Omnichannel has become so overused it's almost a cliche. But as overused as it may be, it certainly isn't over-executed. Geared towards making shopping seamless regardless of channel, omnichannel is a lofty aspiration with a hefty amount of operational, strategic, and interdepartmental headaches to navigate before a brand can truly realize its full potential.
Any seasoned executive knows that a goal as cumbersome as omnichannel must be measured if it's to be funded. How do we create and benchmark KPIs for omnichannel measurement? Pretty simple -- the way we do it with everything else:
Extent of reach to targeted customers
- How customers were affected by the experience, and whether it spurred reactions
- How memorable the experience was for customers, and how many later shared their experiences
- How the experiences influenced return visits to the store
These are the benchmarks we measure for most media, and there are a litany of valuation terms and monikers we know and love behind every one.
If omnichannel is the goal, sales will be the ultimate KPI to measure its success by (in the end, it always is). However, media value is also essential. In a world now fueled by digital, are we getting the full picture if we don't dig in further?
Media is simply the means of communication that reaches or influences people to some degree. In the "phygital" world, now our everyday reality, that reach happens across home, life, and store. This means everything is a form of media -- including the brick-and-mortar experience.
It's not possible to strategically deploy omnichannel without connecting the ever-important store channel. However, for the first time, we are truly able to connect the digital paths. Mobile has evolved with true ubiquity, and digital media has seeped into physical environments via digital signage, interactive touch screens, phones, and more. The key point is that we now have the ability to synchronize clickstream (on any device, in any place) with the in-store data path -- a notion we will call "storestream" for lack of an established term.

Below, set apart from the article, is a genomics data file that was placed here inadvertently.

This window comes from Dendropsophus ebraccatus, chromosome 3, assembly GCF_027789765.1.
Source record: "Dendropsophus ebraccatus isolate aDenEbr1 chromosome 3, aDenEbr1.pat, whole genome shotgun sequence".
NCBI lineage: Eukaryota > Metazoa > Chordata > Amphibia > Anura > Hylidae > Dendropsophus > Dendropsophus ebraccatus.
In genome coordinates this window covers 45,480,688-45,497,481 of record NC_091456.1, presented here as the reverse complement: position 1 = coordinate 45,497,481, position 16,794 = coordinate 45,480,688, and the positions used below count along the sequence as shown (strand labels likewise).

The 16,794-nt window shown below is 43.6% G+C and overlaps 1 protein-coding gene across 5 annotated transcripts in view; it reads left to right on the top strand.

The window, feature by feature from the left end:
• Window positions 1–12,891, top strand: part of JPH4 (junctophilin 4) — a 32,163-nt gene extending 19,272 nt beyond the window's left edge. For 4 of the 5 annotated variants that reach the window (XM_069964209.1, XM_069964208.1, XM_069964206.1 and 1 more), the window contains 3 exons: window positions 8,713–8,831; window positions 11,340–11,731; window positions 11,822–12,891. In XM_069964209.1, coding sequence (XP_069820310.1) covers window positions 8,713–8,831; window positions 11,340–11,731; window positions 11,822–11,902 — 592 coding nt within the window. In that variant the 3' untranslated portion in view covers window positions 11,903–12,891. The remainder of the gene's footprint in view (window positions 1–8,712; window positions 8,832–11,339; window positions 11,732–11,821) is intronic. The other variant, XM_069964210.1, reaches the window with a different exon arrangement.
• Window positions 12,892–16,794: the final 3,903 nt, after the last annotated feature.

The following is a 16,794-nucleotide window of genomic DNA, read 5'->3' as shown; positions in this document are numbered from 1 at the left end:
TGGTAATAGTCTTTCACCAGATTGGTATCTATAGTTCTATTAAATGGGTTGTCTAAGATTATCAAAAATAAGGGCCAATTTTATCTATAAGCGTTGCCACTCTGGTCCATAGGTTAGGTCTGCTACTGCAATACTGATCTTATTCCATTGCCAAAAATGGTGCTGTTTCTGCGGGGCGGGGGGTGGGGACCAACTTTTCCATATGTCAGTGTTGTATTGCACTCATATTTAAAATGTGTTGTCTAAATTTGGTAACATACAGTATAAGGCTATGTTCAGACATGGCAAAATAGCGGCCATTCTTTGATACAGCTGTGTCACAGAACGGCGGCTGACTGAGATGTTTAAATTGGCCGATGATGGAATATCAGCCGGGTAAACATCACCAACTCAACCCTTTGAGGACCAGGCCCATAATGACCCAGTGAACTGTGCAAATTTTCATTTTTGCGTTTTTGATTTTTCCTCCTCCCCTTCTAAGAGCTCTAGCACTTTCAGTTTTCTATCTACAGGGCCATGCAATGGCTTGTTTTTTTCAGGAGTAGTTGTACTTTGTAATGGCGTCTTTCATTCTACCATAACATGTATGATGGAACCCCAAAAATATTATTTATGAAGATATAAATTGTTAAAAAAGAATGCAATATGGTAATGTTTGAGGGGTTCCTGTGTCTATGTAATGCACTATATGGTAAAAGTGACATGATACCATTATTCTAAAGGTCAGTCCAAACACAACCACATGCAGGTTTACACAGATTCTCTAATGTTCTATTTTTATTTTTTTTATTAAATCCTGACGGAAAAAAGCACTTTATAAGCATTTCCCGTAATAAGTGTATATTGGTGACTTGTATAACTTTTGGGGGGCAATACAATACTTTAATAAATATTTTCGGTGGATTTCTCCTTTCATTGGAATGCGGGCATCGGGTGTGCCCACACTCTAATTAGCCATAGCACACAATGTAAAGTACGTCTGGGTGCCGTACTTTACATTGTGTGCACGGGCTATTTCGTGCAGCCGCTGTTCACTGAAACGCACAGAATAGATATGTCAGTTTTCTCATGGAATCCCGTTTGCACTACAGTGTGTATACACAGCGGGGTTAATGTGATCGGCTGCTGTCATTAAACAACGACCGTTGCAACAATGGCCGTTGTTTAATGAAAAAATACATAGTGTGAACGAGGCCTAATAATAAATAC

"Hallelujah," we all shout, "We can finally connect the connections!" The challenge is that those we are only measuring part of the holistic media value.
As a cross-functional marketing vet of many years, much of it dedicated to in-store, one key point has become crystal clear: We must measure from the tried and true (reach/frequency/behavior) as well as sales. But there is a missing media value lens that actually drives it all, and that lens is emotions.
Emotions, not logic, drive purchase decisions. Emotions are incredibly important when it comes to why or why not someone was indeed "influenced" as a result of a media exposure. Yet emotions are the least measured, least understood, and the most potentially powerful outcome of said media. They are also why we have become rabidly allegiant to a new media acronym: EpX, meaning Emotions per eXperience.
The human brain floods with dopamine upon having a great experience. It's not logical, but it drives the rational conversations we have with ourselves to justify our purchases. Dopamine is also the glue behind positive emotional memory, which translates into advocacy behaviors. When we get happy because of a branded experience, emotions becoming "loyalty crack" -- we want more of that experience-based dopamine. And, according to the 2015 Temken Consumer Benchmark Study of 293 companies and 10,000 consumers, dopamine-fueled emotional experience trumps all other loyalty drivers -- price, convenience, and selection -- as the primary driver for customer loyalty.
Media-oriented emotions can appear as negative, neutral, or positive, and the brand's goal needs to minimize the negative, emotionalize the neutral, and amplify and scale the positive. There's a litany of tools that we rely on to track how people are feeling: ethnography, guerilla observations, biometrics, facial tracking, sentiment tracking, and more. It must all be noted and assimilated into models that provide us meaning not only to what's happening based on the exposure/experience, but why. Further, what valence/potency does each emotion carry, and how is it driving behavior and transaction?
Only by knowing how people feel can we truly prescribe solutions that will scratch that consumer itch.
This, in essence, is why the omnichannel world now covets three buckets of data -- behavioral, transactional, and emotional. Thanks to recent breakthroughs in neuroscience, wearables, and facial micro-expression sensing, this third and critical lens is taking its rightful position as a real, measurable business tool.
In an omnichannel world, dopamine drives dollars. And the EpX metric will become your new best friend.